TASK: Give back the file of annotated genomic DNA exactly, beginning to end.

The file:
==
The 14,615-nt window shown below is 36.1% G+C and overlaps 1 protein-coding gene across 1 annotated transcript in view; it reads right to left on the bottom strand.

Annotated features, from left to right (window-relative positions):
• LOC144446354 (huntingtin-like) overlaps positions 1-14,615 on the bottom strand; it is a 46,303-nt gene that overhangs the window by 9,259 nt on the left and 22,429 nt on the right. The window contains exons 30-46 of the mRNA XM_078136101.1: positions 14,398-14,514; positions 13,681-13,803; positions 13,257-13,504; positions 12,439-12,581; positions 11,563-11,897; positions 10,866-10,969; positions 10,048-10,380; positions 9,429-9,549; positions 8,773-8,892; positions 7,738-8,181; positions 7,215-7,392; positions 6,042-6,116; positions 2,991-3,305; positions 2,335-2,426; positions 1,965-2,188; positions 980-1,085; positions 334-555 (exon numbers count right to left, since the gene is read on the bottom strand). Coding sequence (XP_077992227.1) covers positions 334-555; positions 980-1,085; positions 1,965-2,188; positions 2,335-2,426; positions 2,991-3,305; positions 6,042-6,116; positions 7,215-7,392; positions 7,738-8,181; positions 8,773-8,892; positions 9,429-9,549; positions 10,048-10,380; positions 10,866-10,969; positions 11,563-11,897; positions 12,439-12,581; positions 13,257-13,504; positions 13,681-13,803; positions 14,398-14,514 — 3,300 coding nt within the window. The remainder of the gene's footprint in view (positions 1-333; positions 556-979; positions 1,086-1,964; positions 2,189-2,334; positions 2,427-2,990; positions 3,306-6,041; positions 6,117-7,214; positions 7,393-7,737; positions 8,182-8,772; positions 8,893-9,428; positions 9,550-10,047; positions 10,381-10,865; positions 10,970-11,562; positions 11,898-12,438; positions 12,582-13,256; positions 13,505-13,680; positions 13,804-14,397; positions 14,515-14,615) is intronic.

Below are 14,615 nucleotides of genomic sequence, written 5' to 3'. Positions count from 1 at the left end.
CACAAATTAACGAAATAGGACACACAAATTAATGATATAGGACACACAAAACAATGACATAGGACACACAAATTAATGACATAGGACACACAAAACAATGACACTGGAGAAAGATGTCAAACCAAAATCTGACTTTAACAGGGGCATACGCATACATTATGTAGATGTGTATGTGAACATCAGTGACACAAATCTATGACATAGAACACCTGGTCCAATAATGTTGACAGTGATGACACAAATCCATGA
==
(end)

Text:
The 14,615-nt window shown below is 36.1% G+C and overlaps 1 protein-coding gene across 1 annotated transcript in view; it reads right to left on the bottom strand.

Annotated features, from left to right (window-relative positions):
• LOC144446354 (huntingtin-like) overlaps positions 1-14,615 on the bottom strand; it is a 46,303-nt gene that overhangs the window by 9,259 nt on the left and 22,429 nt on the right. The window contains exons 30-46 of the mRNA XM_078136101.1: positions 14,398-14,514; positions 13,681-13,803; positions 13,257-13,504; positions 12,439-12,581; positions 11,563-11,897; positions 10,866-10,969; positions 10,048-10,380; positions 9,429-9,549; positions 8,773-8,892; positions 7,738-8,181; positions 7,215-7,392; positions 6,042-6,116; positions 2,991-3,305; positions 2,335-2,426; positions 1,965-2,188; positions 980-1,085; positions 334-555 (exon numbers count right to left, since the gene is read on the bottom strand). Coding sequence (XP_077992227.1) covers positions 334-555; positions 980-1,085; positions 1,965-2,188; positions 2,335-2,426; positions 2,991-3,305; positions 6,042-6,116; positions 7,215-7,392; positions 7,738-8,181; positions 8,773-8,892; positions 9,429-9,549; positions 10,048-10,380; positions 10,866-10,969; positions 11,563-11,897; positions 12,439-12,581; positions 13,257-13,504; positions 13,681-13,803; positions 14,398-14,514 — 3,300 coding nt within the window. The remainder of the gene's footprint in view (positions 1-333; positions 556-979; positions 1,086-1,964; positions 2,189-2,334; positions 2,427-2,990; positions 3,306-6,041; positions 6,117-7,214; positions 7,393-7,737; positions 8,182-8,772; positions 8,893-9,428; positions 9,550-10,047; positions 10,381-10,865; positions 10,970-11,562; positions 11,898-12,438; positions 12,582-13,256; positions 13,505-13,680; positions 13,804-14,397; positions 14,515-14,615) is intronic.

Below are 14,615 nucleotides of genomic sequence, written 5' to 3'. Positions count from 1 at the left end.
CACAAATTAACGAAATAGGACACACAAATTAATGATATAGGACACACAAAACAATGACATAGGACACACAAATTAATGACATAGGACACACAAAACAATGACACTGGAGAAAGATGTCAAACCAAAATCTGACTTTAACAGGGGCATACGCATACATTATGTAGATGTGTATGTGAACATCAGTGACACAAATCTATGACATAGAACACCTGGTCCAATAATGTTGACAGTGATGACACAAATCCATGA